Wildlife haven that could be lost forever

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The Independent Online
THE MOORS is a remarkable wetland wildlife site much loved by the people of the small market town of Bishop's Waltham: a piece of The Fens in Hampshire, on the edge of the chalk downs.

Several bubbling chalk springs provide a series of pools interspersed with woodland just outside the town, 11 miles from Winchester, where people can glimpse rare wildlife - birds like snipe and water rail, plants such as water avens, and butterflies like the marbled white.

The 75 acres make up Hampshire's most important wetland away from the coast, and it is a Site of Special Scientific Interest - but it lives or dies, says the Environment Agency, by the operation of the borehole in the nearby Hoe Road pumping station, owned by the Portsmouth Water Company.

"If it was used for more than week or two, the springs would stop flowing and the site would dry out ... It would cease to be a wetland," said Rod Murchie, the agency's areas resources manager.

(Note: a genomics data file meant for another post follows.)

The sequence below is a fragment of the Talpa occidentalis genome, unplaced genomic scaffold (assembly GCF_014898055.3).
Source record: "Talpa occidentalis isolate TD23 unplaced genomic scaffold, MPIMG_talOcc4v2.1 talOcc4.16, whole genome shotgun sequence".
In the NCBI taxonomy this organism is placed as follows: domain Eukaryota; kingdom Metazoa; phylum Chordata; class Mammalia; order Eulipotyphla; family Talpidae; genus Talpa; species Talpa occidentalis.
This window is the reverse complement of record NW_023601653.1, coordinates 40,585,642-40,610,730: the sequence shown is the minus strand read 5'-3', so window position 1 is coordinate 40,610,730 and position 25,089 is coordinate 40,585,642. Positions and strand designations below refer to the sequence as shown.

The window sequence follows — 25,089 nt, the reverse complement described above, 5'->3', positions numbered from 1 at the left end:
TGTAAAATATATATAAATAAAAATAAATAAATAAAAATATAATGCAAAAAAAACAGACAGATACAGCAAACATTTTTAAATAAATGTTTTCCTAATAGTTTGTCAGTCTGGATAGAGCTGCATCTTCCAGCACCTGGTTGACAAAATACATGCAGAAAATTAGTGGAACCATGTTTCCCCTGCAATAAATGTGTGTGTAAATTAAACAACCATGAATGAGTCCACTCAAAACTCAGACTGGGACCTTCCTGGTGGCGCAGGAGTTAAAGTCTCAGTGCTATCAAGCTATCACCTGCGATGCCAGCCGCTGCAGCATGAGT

"We've been aware of that for the last 25 years," said Andy Neve, the company's technical director.

"In the 1970s, we reduced abstraction by over 95 per cent. We now only use it very rarely, primarily on occasions when we have particular problems with other sources. It's not in regular use."

The company and the agency have come to a provisional agreement that the company, which has 650,000 customers, will try to seek a replacement source - but its estimated cost is pounds 3.5m.

This could be afforded if the director-general of water services, Ian Byatt, allows Portsmouth to pass this cost on to its customers in their bills; but he may not. In which case, Hoe Road will still have to be used.

"We feel we've been very careful with our abstraction," Mr Neve said.

Mr Murchie, of the Environment Agency, was adamant, however.

"The fate of The Moors hangs on the future of that borehole," he said.

"They have a `licence of right'. They can take water legally up to the licence limit, which is 11,000 cubic metres per day. If they did, it would destroy the site in a few weeks.

"They've only used it for a week or so in recent years, but their priority, of course, is to supply their customers so they will use it if necessary.

"We consider that unacceptable. It should not be used at all."

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